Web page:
Currently BrowsingApp News
I’ve just finished designing a website, and I used a ton of CSS: everything from laying out my content, to styling elements like the headings. Then, Twitter released Bootstrap, and I’m pretty disappointed I didn’t delay starting to design it.
Say you’re a web designer new to the scene and don’t know all the ropes. Bootstrap from Twitter is aimed at providing a bunch of really useful CSS classes and IDs in a single library that’s simple to use, removing a lot of the load of designing a website from scratch. Bootstrap is a package, and includes a ton of user interface elements styled to be usable in any web app, or site.
Amazon blazed the trail for eBooks with their Kindle platform, starting with the original Kindle device and the Kindle store. Since then, they’ve broaden their scope, and released native reader apps for almost every platform available: Windows, Mac OS X, iOS, Android, Windows Phone 7, and more. Even still, that didn’t cut it. If there wasn’t a native app for your platform, you simply couldn’t read your Kindle books. Linux and Chromebooks, among others, were out of luck.
That’s all over now. Amazon just released their new Kindle Cloud Reader, a full-featured Kindle web app so you can read your Kindle books right in your browser. It’s got all the features you’d expect, lets you save your books for offline reading, and even works great on the iPad. After the break, we’ve got screenshots and more info about the newest Kindle app, the app that just might be the main future of the Kindle platform.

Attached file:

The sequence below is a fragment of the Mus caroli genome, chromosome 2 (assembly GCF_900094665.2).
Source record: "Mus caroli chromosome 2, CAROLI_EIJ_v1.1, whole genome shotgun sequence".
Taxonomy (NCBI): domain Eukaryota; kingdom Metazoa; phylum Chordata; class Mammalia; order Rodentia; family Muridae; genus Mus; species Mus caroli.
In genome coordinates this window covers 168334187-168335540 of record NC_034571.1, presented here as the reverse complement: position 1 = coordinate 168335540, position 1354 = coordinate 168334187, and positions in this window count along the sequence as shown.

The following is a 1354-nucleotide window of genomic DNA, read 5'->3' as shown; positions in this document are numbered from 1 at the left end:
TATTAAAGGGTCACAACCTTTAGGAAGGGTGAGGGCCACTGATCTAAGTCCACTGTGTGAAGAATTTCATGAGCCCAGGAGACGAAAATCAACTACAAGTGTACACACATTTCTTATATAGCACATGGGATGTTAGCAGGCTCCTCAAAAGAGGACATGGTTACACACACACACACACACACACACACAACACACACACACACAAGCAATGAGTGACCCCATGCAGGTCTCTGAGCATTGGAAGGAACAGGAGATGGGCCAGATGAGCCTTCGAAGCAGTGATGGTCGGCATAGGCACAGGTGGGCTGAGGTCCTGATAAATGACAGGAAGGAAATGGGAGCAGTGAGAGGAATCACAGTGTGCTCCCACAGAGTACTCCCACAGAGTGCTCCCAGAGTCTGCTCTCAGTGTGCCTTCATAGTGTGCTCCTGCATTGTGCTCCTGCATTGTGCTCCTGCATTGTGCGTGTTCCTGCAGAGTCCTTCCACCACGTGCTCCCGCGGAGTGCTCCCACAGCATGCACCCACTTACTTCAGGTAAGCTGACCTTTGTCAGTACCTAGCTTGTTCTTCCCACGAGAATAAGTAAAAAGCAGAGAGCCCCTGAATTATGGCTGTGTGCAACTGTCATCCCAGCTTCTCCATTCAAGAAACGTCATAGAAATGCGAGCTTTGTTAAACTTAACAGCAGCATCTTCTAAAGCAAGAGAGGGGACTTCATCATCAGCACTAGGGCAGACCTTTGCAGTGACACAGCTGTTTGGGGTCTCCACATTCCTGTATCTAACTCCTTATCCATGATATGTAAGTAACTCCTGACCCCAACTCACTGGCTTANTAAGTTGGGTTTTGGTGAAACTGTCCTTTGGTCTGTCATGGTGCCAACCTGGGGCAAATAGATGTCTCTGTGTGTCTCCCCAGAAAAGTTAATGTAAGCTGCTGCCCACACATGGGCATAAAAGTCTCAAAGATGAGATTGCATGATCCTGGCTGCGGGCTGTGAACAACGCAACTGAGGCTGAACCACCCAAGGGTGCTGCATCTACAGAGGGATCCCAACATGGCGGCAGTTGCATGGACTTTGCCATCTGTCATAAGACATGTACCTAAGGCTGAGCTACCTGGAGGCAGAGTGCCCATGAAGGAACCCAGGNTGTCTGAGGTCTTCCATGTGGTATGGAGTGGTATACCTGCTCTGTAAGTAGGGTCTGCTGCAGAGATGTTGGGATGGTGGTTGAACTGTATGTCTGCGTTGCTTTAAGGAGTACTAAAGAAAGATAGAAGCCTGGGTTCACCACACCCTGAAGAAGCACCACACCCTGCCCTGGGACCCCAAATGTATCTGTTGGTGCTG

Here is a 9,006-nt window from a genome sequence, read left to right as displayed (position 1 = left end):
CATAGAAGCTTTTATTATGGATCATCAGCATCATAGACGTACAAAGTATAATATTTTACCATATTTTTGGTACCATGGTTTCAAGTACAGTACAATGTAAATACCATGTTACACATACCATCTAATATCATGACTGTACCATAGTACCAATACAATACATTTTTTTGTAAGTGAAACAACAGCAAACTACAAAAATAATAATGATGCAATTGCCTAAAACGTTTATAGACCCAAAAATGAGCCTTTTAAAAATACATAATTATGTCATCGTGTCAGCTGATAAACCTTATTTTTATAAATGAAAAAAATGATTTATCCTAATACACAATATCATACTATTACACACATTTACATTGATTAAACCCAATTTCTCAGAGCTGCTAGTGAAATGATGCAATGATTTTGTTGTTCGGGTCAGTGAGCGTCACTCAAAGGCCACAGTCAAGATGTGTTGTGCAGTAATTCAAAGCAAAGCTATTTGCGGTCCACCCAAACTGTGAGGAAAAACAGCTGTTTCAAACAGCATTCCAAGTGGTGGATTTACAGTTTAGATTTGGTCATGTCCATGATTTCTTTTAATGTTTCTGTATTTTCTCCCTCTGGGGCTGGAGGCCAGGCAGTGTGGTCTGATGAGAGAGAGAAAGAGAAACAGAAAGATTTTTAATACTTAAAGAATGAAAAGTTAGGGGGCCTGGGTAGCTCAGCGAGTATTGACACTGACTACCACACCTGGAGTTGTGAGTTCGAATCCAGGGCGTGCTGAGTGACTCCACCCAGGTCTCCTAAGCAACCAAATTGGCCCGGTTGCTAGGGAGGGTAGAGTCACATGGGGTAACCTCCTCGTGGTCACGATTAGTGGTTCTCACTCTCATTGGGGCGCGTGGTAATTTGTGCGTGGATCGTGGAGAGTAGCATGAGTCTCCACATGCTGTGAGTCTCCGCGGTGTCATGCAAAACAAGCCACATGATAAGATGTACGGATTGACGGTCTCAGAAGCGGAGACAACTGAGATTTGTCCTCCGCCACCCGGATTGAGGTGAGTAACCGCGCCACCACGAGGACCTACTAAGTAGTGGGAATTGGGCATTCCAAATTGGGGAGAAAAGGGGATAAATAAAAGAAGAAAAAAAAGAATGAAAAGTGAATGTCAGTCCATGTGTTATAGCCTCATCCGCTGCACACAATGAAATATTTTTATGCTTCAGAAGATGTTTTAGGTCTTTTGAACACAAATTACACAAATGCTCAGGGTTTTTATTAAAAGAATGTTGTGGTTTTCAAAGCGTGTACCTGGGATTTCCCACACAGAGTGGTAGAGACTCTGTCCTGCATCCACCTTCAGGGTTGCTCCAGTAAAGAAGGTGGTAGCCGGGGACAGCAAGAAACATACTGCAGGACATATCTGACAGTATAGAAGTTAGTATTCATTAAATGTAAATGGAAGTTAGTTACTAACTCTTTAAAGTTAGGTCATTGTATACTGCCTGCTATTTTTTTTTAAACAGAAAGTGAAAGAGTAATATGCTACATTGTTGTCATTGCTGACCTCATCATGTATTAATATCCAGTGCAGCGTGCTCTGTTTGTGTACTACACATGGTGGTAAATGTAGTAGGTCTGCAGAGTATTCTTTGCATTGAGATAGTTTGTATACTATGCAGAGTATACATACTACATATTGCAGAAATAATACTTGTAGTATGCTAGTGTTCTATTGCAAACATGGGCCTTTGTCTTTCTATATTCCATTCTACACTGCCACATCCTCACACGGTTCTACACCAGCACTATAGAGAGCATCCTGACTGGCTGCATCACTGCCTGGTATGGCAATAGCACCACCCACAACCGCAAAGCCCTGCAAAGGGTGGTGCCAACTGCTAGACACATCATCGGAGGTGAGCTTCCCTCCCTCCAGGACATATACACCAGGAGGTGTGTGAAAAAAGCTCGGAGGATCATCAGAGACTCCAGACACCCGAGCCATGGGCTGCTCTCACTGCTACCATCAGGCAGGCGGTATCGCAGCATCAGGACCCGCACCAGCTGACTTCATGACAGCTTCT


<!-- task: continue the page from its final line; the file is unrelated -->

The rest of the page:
Websites of all types and sizes require us to create an account and use that login credential to sign into their service everytime. This was all fine and dandy ten years ago when we were using just couple of websites often. But today, a lot of us learn and earn online, resulting in creating a truckload of user accounts.
This is true even for an average Internet user who is accustomed to casual browsing. Sure, you can use a password manager to remember and manage all your accounts, but given the number of devices we use everyday (at home and office) it isn’t the ideal solution. To solve this painful problem, Mozilla has proposed an experimental new way of signing into websites. Is BrowserID the silver bullet we are looking for?
The Web is an ever-changing place. What’s hip this week is forgotten by the next. The half life of an Internet meme feels like it’s less than five minutes. But we love the Web because of that, don’t we? It’s not just the content of the Web that ebbs and flows, the technologies that underpin it change just as quickly. While the fights for the victor may last longer, and wide-sweeping changes don’t exactly happen overnight, they do eventually happen.
We’re at another turning point in the history of the Web. Like the Browser Wars and the Web Standards Movements before them, mobile devices have taken the world by storm, and completely changed the landscape of the Web. There’s a responsive movement in the web design community to make sure the Web works its best everywhere the Web is available. And yet there’s been a rather large elephant in the room: Flash. Flash isn’t available on iOS. It’s barely available on Android. It’s a divisive influence on the Web.
But it’s Adobe’s Golden Boy, isn’t it? Their cash cow, the key piece of their secret plot for world domination. Well, it might’ve been. But then they announced their latest labs project, an HTML5 animation tool. This is called Edge. And it’s different.